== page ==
eMERGE is a national network organized and funded by the National Human Genome Research Institute (NHGRI) that combines DNA biorepositories with electronic medical record (EMR) systems for large scale, high-throughput genetic research in support of implementing genomic medicine.  eMERGE studies and pilots genomic medicine translation  through discovery, implementation, tools, and policy.  During Phase I and II, the Network deployed more than 40 electronic phenotype algorithms across more than 55,000 subjects with dense genomic data.  Returning clinical results has been implemented or planned for pilot at sites across the Network.  A large-scale survey of patient attitudes regarding data sharing is being sent to 90,000 clinic patients across the country.  A multicenter pilot of returning genome sequence information to electronic medical records (EMRs) for use in healthcare is almost complete.  Themes of genomics, bioinformatics, genomic medicine, ethnics, data sharing, privacy, and community engagement are of particular relevance to eMERGE.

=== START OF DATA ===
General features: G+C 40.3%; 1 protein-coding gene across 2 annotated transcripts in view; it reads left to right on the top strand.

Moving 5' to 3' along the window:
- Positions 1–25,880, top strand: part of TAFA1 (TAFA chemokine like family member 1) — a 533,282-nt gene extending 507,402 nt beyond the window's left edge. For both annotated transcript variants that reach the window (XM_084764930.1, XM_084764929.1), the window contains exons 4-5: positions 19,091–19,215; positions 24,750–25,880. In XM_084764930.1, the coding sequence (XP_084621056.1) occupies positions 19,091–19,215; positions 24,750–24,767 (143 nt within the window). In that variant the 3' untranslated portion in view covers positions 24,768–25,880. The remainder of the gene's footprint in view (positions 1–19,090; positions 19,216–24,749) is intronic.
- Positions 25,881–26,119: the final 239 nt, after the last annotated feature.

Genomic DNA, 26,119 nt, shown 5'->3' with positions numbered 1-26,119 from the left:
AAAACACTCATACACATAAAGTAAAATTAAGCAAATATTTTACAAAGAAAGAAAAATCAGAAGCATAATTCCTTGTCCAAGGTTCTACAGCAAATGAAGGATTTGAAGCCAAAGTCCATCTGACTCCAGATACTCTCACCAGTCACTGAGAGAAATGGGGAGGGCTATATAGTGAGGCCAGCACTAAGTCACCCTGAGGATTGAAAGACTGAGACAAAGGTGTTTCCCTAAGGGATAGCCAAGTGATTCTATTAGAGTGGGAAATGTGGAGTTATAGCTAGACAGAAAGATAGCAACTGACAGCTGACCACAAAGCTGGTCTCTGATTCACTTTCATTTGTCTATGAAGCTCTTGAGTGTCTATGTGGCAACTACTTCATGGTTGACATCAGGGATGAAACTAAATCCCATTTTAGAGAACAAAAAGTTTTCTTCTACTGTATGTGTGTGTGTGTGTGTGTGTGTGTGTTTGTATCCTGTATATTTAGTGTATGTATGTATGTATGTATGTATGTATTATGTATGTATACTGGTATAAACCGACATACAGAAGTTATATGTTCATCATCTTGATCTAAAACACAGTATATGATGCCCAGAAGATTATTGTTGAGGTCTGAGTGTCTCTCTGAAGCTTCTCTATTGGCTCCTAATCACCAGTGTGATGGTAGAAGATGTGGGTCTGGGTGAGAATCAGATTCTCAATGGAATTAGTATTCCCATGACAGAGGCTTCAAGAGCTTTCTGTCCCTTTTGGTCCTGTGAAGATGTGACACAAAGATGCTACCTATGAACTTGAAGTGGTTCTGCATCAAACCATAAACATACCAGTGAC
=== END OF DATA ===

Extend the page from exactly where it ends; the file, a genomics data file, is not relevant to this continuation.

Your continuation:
eMERGE was initiated in 2007 and included five biorepositories linked to EMRs.  The network demonstrated that EMR phenotyping to develop cohorts for genome-wide studies was a robust approach to genetic discovery, defined approaches for enhancing privacy of shared EMR data, and engaged patients and communities in consent and data sharing. eMERGE expanded to include 7 clinical sites in 2011 and 2 pediatric sites in 2012.
eMERGE is openly interested in collaborations.  Current external collaborations include the US Air Force, ENCODE, IGNITE, and the larger ELSI (Ethical, Legal, and Social Issues) community.  eMERGE is dedicated to developing tools, identifying best practices, and communicating results for participant consent, data sharing, and returning genomic research results,to benefit the broader medical and scientific communities and the general public.
Interesting, all of it.

More to come...

No comments:

Post a Comment